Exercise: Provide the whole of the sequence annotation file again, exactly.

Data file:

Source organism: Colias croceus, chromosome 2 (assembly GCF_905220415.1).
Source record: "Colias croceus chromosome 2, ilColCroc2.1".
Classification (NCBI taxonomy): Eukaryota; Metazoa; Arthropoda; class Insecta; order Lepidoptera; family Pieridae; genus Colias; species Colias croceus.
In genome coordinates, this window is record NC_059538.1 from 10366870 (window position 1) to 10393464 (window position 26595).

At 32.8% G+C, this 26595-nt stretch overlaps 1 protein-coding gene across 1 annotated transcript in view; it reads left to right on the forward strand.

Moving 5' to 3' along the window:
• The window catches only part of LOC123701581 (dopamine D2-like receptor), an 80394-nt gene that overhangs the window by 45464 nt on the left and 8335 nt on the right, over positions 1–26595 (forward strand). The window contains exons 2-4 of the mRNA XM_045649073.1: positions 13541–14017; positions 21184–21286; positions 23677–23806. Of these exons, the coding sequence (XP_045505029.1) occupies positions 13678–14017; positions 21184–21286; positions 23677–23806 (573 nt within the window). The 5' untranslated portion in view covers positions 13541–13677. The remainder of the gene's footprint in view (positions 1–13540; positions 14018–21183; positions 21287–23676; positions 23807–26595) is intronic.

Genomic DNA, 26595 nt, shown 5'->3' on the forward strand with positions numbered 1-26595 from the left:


Source organism: Colias croceus, chromosome 2 (assembly GCF_905220415.1).
Source record: "Colias croceus chromosome 2, ilColCroc2.1".
Classification (NCBI taxonomy): Eukaryota; Metazoa; Arthropoda; class Insecta; order Lepidoptera; family Pieridae; genus Colias; species Colias croceus.
In genome coordinates, this window is record NC_059538.1 from 10366870 (window position 1) to 10393464 (window position 26595).

At 32.8% G+C, this 26595-nt stretch overlaps 1 protein-coding gene across 1 annotated transcript in view; it reads left to right on the forward strand.

Moving 5' to 3' along the window:
• The window catches only part of LOC123701581 (dopamine D2-like receptor), an 80394-nt gene that overhangs the window by 45464 nt on the left and 8335 nt on the right, over positions 1–26595 (forward strand). The window contains exons 2-4 of the mRNA XM_045649073.1: positions 13541–14017; positions 21184–21286; positions 23677–23806. Of these exons, the coding sequence (XP_045505029.1) occupies positions 13678–14017; positions 21184–21286; positions 23677–23806 (573 nt within the window). The 5' untranslated portion in view covers positions 13541–13677. The remainder of the gene's footprint in view (positions 1–13540; positions 14018–21183; positions 21287–23676; positions 23807–26595) is intronic.

Genomic DNA, 26595 nt, shown 5'->3' on the forward strand with positions numbered 1-26595 from the left: